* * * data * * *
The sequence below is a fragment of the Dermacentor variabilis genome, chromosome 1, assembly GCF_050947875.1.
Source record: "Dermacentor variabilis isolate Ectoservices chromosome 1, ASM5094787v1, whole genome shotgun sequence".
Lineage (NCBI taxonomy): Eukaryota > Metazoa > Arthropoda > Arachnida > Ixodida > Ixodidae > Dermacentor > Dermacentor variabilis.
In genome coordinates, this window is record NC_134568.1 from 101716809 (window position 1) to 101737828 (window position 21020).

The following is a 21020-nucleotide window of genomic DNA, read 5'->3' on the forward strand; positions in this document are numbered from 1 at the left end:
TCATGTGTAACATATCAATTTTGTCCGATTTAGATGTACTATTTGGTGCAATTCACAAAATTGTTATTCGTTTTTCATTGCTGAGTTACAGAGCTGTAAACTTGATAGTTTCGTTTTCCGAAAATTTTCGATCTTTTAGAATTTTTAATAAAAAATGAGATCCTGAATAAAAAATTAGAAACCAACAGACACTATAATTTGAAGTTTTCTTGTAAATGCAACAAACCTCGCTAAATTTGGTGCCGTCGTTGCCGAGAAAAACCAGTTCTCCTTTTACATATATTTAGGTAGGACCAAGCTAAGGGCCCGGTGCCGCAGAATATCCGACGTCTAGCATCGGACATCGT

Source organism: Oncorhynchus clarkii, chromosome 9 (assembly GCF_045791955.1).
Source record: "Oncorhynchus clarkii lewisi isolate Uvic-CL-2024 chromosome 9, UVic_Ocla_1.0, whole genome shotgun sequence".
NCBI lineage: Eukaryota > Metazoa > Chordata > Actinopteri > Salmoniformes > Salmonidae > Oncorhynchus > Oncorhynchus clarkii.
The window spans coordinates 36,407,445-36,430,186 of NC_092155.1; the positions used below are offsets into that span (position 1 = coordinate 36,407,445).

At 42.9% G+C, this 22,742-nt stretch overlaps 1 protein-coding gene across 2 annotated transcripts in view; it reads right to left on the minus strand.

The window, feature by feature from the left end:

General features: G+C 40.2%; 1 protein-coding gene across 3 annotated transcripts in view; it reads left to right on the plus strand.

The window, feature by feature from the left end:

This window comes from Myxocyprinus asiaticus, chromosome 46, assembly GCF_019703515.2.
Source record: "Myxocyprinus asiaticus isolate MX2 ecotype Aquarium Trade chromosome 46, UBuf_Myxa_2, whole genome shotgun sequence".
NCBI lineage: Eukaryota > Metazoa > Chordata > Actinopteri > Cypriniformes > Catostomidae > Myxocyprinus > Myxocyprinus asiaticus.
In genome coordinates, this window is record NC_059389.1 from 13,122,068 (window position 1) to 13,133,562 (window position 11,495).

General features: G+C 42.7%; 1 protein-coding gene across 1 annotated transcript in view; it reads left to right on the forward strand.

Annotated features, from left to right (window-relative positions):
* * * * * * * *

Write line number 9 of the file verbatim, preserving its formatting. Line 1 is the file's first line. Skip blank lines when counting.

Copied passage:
NCBI lineage: Eukaryota > Metazoa > Chordata > Actinopteri > Salmoniformes > Salmonidae > Oncorhynchus > Oncorhynchus clarkii.